The Domino Effect

Another aspect of risk that is often ignored is that risks seldom happen individually. If one risk occurs, it often triggers the occurrence of other risks. For example, a vendor’s default also impacts the project budget as well as quality of the substitute materials and even the total project outcome. This interrelationship means that even if one risk has both a low probability and low impact, the risk in combination with others may have disastrous impact.

Proactive risk management is a challenging responsibility for project managers. While it often requires strong leadership techniques, risk management is a critical component of successful projects.

 Susan Peterson, M.B.A., PMP, is a consultant who manages diverse programs and projects in both the private and public sectors for individual organizations and consortia. She also conducts enterprise assessments of project portfolio management practices. Prior to establishing her consulting practice Susan led major efforts for Fortune 100 organizations throughout the United States. She teaches the Project Management Simulation capstone course in the University of California, San Diego, Project Management certificate program and is a member of the curriculum committee. She can be contacted at susanada@aol.com.

Smaller is Better and More Effective

By: Susan Peterson, M.B.A., PMP
Copyright 2012, Susan Peterson, All Rights Reserved
No part of this article may be used or reproduced in any manner whatsoever without written permission.

It seems as if everything comes in larger and larger sizes — including projects. While a giant pizza or a super-sized drink may be refreshing, a large and complex project often seems overwhelming to all participants as well as to the project manager. This article focuses on “small” approaches to major projects.

The presence of many unknowns is one of the most challenging aspects of projects. Regardless of the sources of the unknowns — technical specifications, scientific barriers, market demand, etc. — the project manager is the one who must provide the direction and the methods to convert unknowns into knowns. This responsibility does not mean that the project manager must be the one who conducts the research necessary to solve the mysteries. Rather, the project manager must assess the strengths of the team not only in terms of specific expertise but also in terms of problem identification and solution skills. All the knowledge in the world is useless if it is applied to a symptom instead of a problem. Determining when “enough” information has been assembled is also a critical assessment. Therefore, using a few people who can identify relevant problems and quickly resolve them is more effective than having an entire team running in multiple, counterproductive directions.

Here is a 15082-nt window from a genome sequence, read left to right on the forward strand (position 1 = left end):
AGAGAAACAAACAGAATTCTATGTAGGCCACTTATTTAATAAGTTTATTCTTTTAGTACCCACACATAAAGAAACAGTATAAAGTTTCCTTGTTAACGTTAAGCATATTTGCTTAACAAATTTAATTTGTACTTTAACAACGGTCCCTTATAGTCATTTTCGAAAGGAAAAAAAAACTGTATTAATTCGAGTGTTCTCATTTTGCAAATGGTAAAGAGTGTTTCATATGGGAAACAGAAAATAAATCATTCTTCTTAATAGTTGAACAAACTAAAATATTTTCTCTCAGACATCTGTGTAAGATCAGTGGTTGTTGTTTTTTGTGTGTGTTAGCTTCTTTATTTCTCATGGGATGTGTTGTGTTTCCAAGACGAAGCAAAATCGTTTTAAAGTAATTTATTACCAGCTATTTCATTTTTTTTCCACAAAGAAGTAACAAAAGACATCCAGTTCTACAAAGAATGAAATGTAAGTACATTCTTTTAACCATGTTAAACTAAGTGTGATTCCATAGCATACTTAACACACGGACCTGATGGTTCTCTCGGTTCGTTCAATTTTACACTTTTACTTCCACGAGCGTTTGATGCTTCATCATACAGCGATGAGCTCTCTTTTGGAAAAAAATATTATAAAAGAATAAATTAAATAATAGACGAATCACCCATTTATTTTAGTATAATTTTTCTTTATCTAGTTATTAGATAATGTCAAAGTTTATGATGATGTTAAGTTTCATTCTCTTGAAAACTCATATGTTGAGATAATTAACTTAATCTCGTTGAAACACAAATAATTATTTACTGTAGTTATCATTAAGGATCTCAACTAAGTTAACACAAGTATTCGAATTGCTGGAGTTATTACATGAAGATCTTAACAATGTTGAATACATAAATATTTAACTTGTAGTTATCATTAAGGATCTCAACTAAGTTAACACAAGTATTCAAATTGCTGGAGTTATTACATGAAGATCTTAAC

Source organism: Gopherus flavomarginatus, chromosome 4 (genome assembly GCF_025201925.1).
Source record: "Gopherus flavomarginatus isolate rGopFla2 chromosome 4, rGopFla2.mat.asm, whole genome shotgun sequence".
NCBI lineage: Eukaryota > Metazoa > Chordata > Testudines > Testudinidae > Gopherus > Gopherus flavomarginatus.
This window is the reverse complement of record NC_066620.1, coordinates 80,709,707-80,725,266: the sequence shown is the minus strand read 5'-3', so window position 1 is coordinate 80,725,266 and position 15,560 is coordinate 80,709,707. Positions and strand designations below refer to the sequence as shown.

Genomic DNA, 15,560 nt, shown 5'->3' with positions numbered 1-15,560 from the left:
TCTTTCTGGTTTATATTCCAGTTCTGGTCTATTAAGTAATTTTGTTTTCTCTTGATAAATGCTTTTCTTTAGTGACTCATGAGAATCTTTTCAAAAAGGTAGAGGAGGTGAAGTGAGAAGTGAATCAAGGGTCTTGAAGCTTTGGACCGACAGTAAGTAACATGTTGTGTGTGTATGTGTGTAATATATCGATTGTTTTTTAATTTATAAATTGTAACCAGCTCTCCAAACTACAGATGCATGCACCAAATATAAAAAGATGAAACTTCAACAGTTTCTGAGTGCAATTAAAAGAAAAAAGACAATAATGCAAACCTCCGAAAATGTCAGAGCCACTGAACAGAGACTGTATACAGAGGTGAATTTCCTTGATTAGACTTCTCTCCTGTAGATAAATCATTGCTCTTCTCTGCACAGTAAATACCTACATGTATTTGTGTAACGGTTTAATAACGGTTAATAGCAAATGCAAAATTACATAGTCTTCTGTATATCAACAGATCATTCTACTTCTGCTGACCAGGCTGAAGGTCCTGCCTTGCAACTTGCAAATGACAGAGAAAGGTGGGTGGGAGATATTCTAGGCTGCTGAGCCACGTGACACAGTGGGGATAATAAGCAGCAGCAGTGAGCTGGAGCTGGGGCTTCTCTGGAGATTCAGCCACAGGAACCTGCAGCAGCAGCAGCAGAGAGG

Another challenge occurs when a lengthy timeframe is estimated for project completion. Virtually every project of this nature needs to use a phased approach rather than attempting to schedule all of the activities at the beginning of the project. For example, a project to develop a new drug may span many years before the drug is finally brought to market. While a project manager may be tempted to fully populate a Gantt chart with thousands of activities that culminate in product release, a more effective approach is to “plan only what you know”. This technique means that accurate time estimates can be made only for the initial phase of research. The high-level project plan should definitely have milestones and deliverables defined for the full length of the project. However, there is no point in detailed planning beyond the first phase until there are indications of success. Even then, the detailed planning should only extend to the next phase. This practice forces an organization to identify upfront the criteria for success for each phase as well as to require that projects continue to “prove themselves”.

Most large projects require large project teams. In these situations individual participants may feel that their contributions are not necessary or valued. Large project teams provide lots of opportunities for people to “hide” or even “disappear”. Meanwhile, the project manager gets hounded as to why there is not a high volume of work forthcoming from such a large number of team members. Running “lean and mean” (using a small project team) is one method to ensure that each team member has high visibility and accountability. This method is not always practical given the amount of work that may be required to complete a project. In those cases that mandate a large number of participants, a more appropriate technique is to organize the total large project team into smaller teams within the project. Each team has a leader who can be chosen by the project manager or by the team. This method may require a different approach to project planning through specifying more tangible deliverables. However, it also keeps individuals focused on near-term accomplishments with defined responsibilities. Those who choose to “hide” or to attempt to “disappear” are quickly identified before their lack of participation negatively impacts project outcomes. At that point project management mentoring, coaching, and/or disciplining can be initiated in a timely manner.